Tuesday, August 25, 2015


I received a copy of PUSHING SEND by Jacqueline Ross and Ally Derby from NetGalley in exchange for a review.

This book was not what I expected from the description and cover. That being said, it was a gritty story with solid character arcs and unexpected twists. However, the pacing to me felt slightly off. Perhaps it is the teacher in me but I felt like if I had charted it out like we used to do in middle school, the curve between inciting incident, climax, and denouement would have been a little wonky. I also felt like the voice was a little telling at times, instead of showing. There were points at which I wanted to know what a character's facial expression or their beat movements were.

That being said, I cried over this book and its characters. At some points it is so visceral and painful that it becomes difficult to read. This book isn't perfect but it is different and intriguing. It is borderline contemporary dystopian. By that I mean that everything that could go wrong, does go wrong, the characters are put through the wringer, and then beaten to a pulp afterwards. It struck me as very gritty and harsh for a contemporary.  It is not a happy book. But it might be a good one.  

Sunday, August 23, 2015

I always found that part completely unnecessary...

"I want you to promise me that despite the disparity between childhood and adulthood, you are going to make time for at least one memorable adventure in the coming months! You need it to shake off that miserable feeling of struggle and survival that has haunted you all winter. You must cross your heart and hope to die that you will, but you don't have to stick a needle in your eye. I always found that part totally unnecessary."

That's from a letter from one of my oldest friends sent me in May. I'd just reluctantly taken my summer job, was on the midst of a shitstorm of musical and school district drama, and desperately needed to feel like I wasn't getting old without ever having been young. My friend's words were just what I needed to hear then, although I'd forgotten them until I reread her letter today.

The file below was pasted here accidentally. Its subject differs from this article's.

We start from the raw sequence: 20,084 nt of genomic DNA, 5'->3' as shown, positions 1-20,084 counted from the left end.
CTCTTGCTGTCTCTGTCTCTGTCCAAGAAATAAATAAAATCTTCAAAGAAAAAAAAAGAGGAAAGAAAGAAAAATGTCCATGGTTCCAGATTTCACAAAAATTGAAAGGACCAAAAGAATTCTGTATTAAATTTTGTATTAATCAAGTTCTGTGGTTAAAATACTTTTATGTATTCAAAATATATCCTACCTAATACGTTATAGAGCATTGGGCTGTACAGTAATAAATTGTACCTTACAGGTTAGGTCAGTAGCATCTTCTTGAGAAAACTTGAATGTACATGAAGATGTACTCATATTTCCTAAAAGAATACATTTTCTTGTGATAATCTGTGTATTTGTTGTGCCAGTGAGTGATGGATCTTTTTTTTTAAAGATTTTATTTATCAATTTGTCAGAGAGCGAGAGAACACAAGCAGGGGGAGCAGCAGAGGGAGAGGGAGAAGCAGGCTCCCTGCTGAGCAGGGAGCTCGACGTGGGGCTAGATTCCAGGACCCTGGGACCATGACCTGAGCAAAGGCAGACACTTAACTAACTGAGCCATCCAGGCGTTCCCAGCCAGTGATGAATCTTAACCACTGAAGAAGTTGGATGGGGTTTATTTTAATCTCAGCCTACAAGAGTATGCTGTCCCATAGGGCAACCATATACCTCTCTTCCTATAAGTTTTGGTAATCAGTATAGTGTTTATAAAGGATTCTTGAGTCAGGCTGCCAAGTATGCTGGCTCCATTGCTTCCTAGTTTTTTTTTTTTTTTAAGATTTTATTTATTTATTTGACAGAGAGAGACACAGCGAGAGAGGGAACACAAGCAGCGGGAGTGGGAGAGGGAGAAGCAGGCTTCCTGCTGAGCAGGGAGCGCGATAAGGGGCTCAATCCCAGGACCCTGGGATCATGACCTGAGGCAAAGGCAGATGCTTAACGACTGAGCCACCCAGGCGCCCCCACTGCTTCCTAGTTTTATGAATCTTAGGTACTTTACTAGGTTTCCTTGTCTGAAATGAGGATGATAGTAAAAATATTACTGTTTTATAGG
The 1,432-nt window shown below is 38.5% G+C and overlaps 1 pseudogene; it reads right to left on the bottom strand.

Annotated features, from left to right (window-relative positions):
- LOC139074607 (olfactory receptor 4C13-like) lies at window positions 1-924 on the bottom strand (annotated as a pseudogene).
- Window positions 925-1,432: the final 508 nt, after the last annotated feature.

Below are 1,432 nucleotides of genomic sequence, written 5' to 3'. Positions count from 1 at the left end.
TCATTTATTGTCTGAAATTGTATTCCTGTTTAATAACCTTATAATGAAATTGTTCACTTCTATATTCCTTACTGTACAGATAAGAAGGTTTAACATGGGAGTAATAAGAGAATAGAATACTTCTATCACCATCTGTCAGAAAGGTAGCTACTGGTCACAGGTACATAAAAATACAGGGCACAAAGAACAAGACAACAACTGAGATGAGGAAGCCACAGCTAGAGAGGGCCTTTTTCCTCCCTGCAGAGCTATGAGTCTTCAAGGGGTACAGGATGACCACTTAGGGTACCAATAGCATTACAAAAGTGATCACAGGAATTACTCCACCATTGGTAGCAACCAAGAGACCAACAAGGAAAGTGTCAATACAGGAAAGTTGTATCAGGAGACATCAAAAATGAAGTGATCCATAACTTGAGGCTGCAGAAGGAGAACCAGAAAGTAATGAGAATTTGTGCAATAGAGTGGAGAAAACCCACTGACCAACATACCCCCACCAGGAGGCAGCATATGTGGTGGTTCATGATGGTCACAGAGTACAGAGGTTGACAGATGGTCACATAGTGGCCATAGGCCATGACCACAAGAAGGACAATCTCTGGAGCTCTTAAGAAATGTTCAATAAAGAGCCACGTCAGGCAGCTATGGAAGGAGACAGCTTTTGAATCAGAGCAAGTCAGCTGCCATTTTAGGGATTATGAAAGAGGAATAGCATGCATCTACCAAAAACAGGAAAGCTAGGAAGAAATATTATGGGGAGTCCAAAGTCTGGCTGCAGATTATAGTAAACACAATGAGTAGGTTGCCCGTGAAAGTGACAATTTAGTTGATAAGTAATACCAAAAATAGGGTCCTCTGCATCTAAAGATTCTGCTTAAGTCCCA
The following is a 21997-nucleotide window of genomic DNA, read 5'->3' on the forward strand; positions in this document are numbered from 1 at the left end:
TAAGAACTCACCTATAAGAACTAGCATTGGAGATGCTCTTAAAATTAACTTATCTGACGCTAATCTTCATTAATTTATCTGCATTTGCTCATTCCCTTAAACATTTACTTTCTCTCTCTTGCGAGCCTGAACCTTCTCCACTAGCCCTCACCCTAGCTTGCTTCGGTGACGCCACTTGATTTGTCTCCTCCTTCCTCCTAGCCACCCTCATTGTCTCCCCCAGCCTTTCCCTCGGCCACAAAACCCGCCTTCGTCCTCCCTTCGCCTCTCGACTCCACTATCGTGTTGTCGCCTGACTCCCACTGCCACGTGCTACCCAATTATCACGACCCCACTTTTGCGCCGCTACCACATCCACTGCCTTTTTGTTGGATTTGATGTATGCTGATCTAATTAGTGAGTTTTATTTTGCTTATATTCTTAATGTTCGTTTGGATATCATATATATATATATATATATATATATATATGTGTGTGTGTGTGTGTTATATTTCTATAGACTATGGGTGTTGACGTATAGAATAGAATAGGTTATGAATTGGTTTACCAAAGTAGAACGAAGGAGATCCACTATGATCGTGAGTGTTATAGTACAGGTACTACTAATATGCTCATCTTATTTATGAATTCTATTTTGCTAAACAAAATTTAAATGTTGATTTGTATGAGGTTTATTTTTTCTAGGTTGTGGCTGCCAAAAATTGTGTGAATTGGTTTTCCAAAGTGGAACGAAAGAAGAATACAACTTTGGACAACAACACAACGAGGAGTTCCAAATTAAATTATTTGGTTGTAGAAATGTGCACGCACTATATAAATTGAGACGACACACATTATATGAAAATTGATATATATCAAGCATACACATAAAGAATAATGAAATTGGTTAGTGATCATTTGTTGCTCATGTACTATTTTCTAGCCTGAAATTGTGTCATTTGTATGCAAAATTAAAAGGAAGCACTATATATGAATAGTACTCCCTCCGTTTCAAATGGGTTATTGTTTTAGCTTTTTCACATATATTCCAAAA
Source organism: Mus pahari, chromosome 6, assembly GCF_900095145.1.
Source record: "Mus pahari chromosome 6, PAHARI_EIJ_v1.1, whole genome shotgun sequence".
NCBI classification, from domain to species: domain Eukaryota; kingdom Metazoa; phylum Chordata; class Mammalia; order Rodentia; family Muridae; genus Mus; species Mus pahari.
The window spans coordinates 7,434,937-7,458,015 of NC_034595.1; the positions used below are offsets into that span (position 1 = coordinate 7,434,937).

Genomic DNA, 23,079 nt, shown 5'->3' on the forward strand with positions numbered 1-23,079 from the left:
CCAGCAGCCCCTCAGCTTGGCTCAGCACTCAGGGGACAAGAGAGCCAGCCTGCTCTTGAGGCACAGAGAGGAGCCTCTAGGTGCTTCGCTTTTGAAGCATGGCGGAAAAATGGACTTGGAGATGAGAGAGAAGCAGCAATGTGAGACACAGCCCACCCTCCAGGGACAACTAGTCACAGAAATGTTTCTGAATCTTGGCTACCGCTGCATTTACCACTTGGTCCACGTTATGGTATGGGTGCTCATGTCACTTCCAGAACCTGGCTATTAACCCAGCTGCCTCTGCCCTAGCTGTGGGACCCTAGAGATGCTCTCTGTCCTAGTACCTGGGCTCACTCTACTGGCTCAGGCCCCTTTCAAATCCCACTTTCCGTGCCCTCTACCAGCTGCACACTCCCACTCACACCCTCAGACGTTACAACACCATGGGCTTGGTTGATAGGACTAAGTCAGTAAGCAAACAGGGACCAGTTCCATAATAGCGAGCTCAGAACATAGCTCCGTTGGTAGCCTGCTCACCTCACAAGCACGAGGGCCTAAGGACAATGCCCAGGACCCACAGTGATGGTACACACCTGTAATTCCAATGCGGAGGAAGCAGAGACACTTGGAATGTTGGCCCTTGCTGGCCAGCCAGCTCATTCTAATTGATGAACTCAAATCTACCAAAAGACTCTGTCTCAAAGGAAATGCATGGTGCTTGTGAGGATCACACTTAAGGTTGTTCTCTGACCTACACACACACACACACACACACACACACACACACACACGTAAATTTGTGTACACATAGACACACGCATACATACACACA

My immediate reaction to rereading them was that I'd failed to live up to that promise. However, upon further reflection, I did okay this summer. Not necessarily the adventures I originally hoped for but adventures nonetheless.

I took my family to NYC in June to see my favorite ballerina retire. We stayed up all night in the city, saw the sunrise on the Brooklyn Bridge, and I met a tumblr friend in real life. If that isn't adventure I don't know what is.

I also have been tiny everyday adventures, like working on an internship that means seeing my ex everyday, driving across three states to do hipster outdoor yoga with my best friend, taking a two year old to a park in a strapless dress, reading everything I can get my hands on,  making freelance plans, doing cartwheels in the road in the rain, and meeting my amazing CP Alex.

Maybe those don't sound like adventures to you, but they're what sustained me this summer. These things are what kept me sane, kept me pushing forward instead of looking back (most of the time).

What have been your adventures (big or small) this summer?

L.S. Mooney

Thursday, August 20, 2015


Finding Center by Katherine Locke
New Adult, Contemporary Romance